By Michele Hanisee
The criminal justice system, burdened with being the de facto forum for dealing with the mentally ill population in Los Angeles County, has now becoming the forum of last resort to deal with the homeless population of which the mentally ill are a subset.
For three decades the Central City East Association (CCEA) has been warning that drugs, criminality, and mental health issues would converge at the epicenter of homelessness on skid row. Add into the mix Prop. 47, which in essence decriminalized theft and drug offenses, and a series of court rulings which have allowed the homeless to take over public streets and sidewalks, and you have an ungovernable mess. Yet homeless advocates and the attorneys they employ call it a civil right to live in squalor, and judges render decisions from their sterile courtrooms that play out far differently on the streets. Perhaps it would be considered untoward of us to suggest that the City sponsor a new homeless encampment on the sidewalks of 312 North Spring Street Los Angeles, the location of the Federal courthouse.
The street population is at nearly 2,000 in skid row alone. Businesses that remain do so despite the public safety and public health threat, wanting to stay in an area that is centrally located and to provide much-needed industrial jobs. However, an increasing wave of crime makes victims of area workers, residents and the homeless themselves. The violent nature of these crimes is escalating.
CCEA has released a powerful 5-minute video that allows the voices of the law enforcement, residents, and business community speak for themselves. “Emergency” is an intense tour of the daily gauntlet that is Skid Row. It contains disturbing images of inhumane conditions on public sidewalks with vivid descriptions of Skid Row as told by the people who live and work there. We urge everyone to watch the moving video and listen to the police officers who work on Skid Row. The question that is posed is one the leadership of Los Angeles City and Los Angeles County need to answer – how long will this nightmare be tolerated?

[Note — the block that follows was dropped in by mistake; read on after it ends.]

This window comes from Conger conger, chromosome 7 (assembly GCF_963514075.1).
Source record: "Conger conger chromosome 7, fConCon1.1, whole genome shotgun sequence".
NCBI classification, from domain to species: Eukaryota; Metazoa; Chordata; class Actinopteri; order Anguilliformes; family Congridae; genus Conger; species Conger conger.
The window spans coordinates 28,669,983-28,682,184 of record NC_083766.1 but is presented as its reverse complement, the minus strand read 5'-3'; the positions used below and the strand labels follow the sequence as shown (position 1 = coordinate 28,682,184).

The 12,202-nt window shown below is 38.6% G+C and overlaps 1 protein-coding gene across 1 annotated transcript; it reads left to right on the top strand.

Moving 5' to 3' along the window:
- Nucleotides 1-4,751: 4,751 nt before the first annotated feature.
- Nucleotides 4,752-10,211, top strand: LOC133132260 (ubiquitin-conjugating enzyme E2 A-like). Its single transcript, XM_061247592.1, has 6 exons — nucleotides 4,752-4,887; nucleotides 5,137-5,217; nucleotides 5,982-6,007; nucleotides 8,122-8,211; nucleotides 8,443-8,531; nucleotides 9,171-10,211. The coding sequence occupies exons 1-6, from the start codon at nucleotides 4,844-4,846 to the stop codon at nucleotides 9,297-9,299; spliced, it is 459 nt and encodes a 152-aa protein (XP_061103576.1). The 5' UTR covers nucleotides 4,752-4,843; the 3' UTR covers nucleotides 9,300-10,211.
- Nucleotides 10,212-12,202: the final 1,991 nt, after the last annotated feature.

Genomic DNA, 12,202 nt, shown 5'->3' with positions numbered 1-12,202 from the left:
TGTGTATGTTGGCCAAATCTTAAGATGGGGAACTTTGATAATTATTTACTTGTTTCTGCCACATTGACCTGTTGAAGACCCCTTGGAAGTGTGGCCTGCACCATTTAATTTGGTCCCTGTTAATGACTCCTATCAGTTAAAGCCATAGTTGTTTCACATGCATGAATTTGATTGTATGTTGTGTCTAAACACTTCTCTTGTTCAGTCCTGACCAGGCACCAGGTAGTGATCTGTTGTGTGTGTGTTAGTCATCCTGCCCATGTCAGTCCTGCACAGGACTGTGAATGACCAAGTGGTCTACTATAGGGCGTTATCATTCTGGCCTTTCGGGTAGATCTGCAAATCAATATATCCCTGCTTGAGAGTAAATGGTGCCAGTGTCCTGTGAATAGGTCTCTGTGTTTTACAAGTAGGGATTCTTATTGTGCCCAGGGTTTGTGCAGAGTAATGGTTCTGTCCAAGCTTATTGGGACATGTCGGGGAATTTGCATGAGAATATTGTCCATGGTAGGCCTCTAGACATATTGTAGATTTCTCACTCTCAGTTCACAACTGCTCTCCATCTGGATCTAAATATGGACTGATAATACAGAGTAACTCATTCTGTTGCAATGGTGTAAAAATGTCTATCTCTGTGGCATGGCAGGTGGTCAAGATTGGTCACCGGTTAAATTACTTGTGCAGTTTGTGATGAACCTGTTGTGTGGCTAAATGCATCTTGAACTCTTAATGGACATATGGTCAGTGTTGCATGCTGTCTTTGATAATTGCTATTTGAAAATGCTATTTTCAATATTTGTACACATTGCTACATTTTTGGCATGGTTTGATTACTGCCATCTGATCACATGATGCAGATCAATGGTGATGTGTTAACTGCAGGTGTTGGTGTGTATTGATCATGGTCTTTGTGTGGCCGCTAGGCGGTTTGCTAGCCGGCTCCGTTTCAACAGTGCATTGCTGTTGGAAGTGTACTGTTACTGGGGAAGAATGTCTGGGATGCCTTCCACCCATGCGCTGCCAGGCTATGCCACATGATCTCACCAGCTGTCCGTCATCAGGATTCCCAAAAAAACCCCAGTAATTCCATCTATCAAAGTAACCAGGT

It is well-documented that support for the mentally ill in our society has declined over the years and that a significant number of the homeless living on our streets are mentally ill. When they cause a disturbance in the community, the police are the first to be called. If and when an arrest is made, it then is deposited in the laps of Deputy District Attorneys and Deputy City Attorneys to decide if charges will be filed – with the low expectation that any misdemeanor charge will result in a meaningful sentence.
Despite law enforcement’s extensive training and new resources, the problems of homelessness and mental illness are vast. Last year, Los Angeles County District Attorney Jackie Lacey presented a comprehensive plan to the Board of Supervisors that recommends enhanced treatment and services to safely divert mentally ill offenders from the county jail. In Los Angeles, the Sheriff’s Department and the LAPD are constantly collaborating with the various public and private sector organizations to better address the behavior of mentally ill individuals. However, at the end of the day, it is the community of Los Angeles that must demand of our elected leaders at both the state and local level a comprehensive plan to combat the true roots of homelessness.
As Oliver Wendell Holmes famously stated, “The right to swing my fist ends where the other man’s nose begins.” In the skid row area of Los Angeles, the homeless population is now not just swinging, but connecting, into the body of the law abiding residents who wish to walk the sidewalks or work in downtown Los Angeles.